Momena Rashid1 BDS, M.Phil
Shamayem Safdar2 BDS, M.Phil
Munawar Aziz Khattak3 BDS, M.Phil
Sana Arbab4 BDS, M.Phil
Syed Amjad Shah5 BDS, FCPS, MFDSRCPS, FDSRCPS
Imran Khattak6 BDS
OBJECTIVE:The objective of this study was to determine potential differences among male and female genders regarding the mesiodistal widths of permanent maxillary anterior teeth in adult dentate individuals. METHODOLOGY: This was an analytical cross-sectional study which was conducted in Out Patient Department of Peshawar Dental College, Peshawar from February to April 2019. The sample comprised of 180 individuals with a mean age of 15-25years selected from a population visiting Peshawar Dental College that fulfilled the inclusion criteria. JPEG file format of OPG images were graphically analyzed by Autodesk AutoCAD software 2017 version to calculate the mesiodistal widths of permanent maxillary anterior teeth. Independent t test was used to compare mesiodistal teeth dimensions between males and females. RESULTS: Mesiodistal widths of permanent maxillary anterior teeth, in males, were greater than females but the difference in their mean values were statistically insignificant (P>0.05). The mesiodistal width of permanent maxillary right lateral incisor in males was larger (8.023± 1.083 mm) than females (7.853± 1.319 mm) but the difference was statistically insignificant (P>0.05). CONCLUSION: It can be concluded that gender had statistically non-significant association with the mesiodistal widths of permanent maxillary anterior teeth. KEYWORDS: Gender, Mesiodistal width, Permanent maxillary anterior teeth, Autodesk AutoCAD software HOW TO CITE: Rashid M, Safdar S, Khattak MA, Arbab S, Shah SA, Khattak I. Gender as a variable influencing the mesiodistal width of permanent maxillary anterior teeth: an analysis using autocad software. J Pak Dent Assoc 2022;31(2):70-75. DOI: https://doi.org/10.25301/JPDA.312.70 Received: 06 January 2021, Accepted: 15 March 2022
During the last few decades patients and dentists have taken greater interest in dental esthetics.1 Dental esthetics is most dominant aspect of facial attractiveness and encompasses not only tooth colour, size and shape2 but also other aspects like upper lip position3 and
Maxillary anterior teeth are considered the most dominant element in dental and facial esthetics because of the amount of visible coronal structure.5 Research has been carried out on determining the approximate width of maxillary anterior teeth by studying their relation with gender, race6 facial profile7 facial measurements8 and malocclusions.9
A study conducted in Chile observed that mesiodistal width of maxillary central incisors and canines had different statistically significant values between males and females. A flaw in the design of that study was the use of sample size of 303 subjects (177 females and 126 males), while for a comparative study, it is better to consider equal number of male and female subjects. In the present study we will be taking equal number of male and female subjects.10Another study conducted in Saudi Arabia stated that all maxillary anterior teeth had greater mean values for mesiodistal width in males as compared to the females with a mean of 49.4 mm in males and 48.2 mm in females.11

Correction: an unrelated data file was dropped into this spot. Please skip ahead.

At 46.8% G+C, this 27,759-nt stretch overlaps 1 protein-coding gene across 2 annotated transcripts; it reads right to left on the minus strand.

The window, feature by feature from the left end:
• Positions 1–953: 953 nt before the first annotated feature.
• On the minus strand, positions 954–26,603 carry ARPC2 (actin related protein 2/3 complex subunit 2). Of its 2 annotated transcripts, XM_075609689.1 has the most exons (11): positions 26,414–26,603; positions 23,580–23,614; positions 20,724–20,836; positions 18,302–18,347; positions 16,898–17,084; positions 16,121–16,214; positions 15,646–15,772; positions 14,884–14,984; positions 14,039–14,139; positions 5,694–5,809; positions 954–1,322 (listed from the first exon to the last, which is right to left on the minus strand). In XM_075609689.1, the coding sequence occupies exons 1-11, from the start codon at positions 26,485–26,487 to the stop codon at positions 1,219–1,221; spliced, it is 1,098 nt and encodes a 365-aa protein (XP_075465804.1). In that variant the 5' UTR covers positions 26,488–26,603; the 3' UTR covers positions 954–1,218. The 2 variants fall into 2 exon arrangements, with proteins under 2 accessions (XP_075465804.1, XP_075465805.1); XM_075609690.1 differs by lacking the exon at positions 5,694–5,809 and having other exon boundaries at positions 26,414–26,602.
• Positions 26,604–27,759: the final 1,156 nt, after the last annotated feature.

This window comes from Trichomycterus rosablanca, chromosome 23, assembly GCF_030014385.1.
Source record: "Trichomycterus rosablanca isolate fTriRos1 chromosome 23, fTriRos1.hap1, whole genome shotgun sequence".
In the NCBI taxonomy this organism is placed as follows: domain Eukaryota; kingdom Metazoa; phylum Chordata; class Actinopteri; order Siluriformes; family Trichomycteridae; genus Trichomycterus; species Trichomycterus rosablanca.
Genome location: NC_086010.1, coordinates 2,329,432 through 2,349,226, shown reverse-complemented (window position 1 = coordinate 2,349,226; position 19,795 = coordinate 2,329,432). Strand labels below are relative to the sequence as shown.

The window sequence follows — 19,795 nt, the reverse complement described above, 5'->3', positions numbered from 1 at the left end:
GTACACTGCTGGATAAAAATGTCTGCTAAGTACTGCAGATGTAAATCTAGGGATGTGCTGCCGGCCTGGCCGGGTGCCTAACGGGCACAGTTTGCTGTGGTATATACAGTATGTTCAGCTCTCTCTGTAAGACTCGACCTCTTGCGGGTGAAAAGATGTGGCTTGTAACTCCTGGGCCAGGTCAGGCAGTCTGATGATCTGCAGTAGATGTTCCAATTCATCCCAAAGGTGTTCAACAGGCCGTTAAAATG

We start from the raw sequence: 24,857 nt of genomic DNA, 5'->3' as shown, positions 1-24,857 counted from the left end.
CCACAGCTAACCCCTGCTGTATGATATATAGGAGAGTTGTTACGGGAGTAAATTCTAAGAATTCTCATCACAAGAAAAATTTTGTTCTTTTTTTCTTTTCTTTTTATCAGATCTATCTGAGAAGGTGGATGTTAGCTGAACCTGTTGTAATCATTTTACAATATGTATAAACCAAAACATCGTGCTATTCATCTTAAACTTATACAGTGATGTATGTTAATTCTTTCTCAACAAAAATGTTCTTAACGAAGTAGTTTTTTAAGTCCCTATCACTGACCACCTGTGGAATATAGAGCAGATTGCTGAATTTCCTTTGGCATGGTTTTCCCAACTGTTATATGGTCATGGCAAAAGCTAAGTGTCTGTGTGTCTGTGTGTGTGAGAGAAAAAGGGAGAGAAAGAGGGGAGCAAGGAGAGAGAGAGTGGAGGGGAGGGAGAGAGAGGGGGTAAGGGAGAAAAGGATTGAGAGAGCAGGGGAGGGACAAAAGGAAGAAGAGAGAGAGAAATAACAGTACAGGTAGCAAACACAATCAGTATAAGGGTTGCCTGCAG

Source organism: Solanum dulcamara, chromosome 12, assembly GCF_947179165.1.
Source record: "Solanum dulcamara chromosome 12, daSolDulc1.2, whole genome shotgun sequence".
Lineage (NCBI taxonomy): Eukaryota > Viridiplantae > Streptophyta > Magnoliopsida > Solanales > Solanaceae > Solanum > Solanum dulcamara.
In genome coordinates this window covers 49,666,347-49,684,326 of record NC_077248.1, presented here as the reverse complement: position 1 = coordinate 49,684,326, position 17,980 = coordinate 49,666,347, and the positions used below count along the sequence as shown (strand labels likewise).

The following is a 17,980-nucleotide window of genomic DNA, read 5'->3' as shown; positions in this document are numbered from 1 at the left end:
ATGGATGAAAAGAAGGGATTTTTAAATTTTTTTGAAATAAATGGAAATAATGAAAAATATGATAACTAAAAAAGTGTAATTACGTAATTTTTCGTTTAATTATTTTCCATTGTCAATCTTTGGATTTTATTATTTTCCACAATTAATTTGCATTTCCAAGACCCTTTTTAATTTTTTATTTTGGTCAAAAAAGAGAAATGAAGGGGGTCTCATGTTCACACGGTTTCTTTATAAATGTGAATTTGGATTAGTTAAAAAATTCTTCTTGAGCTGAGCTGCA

A study in India found that the mean mesio-distal width for central incisors was 8.9mm in males and 8.6mm in females, while for lateral incisors it was 6.89 mm in males and 6.79 mm in females and for canines it was 9.8 mm in males and 8.6 mm in females. It showed that mesiodistal width of maxillary central incisors and canines was significantly greater in males than in females with canines showing significantly greater values as compared to central incisors.12 According to a study conducted in India, maxillary right and left canines exhibit a mean width of 1.0cm in males and 0.9cm in females but this study examined only canines13 due to the reason that canines are least frequently extracted teeth possibly because of relatively decreased incidence of caries and periodontal disease.14 In a study conducted in Lahore, Pakistan on 14-30 years old subjects with orthognathic profile having aligned and fully erupted set of permanent maxillary anterior teeth with no caries or attrition were studied and it was found that the ratio of the mean mesio-distal crown width of the maxillary lateral incisor to that of the maxillary central incisor was approximately 80.7% in males and 78.6% in females, maxillary canine to that of the maxillary central incisor was approximately 90.77% in males and 87.95% in females, maxillary lateral incisor to that of the maxillary canine was approximately 88.93% in males and 89.36% in females.15
In all the previously conducted studies, old methodologies were used for measuring mesiodistal width of permanent maxillary anterior teeth. Most of the studies used vernier calipers and took measurements either directly on the subjects teeth12, orodental models.10,11,13,15, Thread11 and manual divider12 have also been used for this purpose.
According to a recent study conducted based on evaluating an association of tooth form with the face shape, photographs of subjects face and teeth were analyzed by using AutoCAD software.8 In present study however we will be taking standardized images obtained from OrthoPantomoGram (OPG). Mesiodistal width of individual teeth will be measured, from the OPG images, with the help of Autodesk AutoCAD 2017 version software which is the latest version in AutoCAD series and considered as the best tool for this purpose.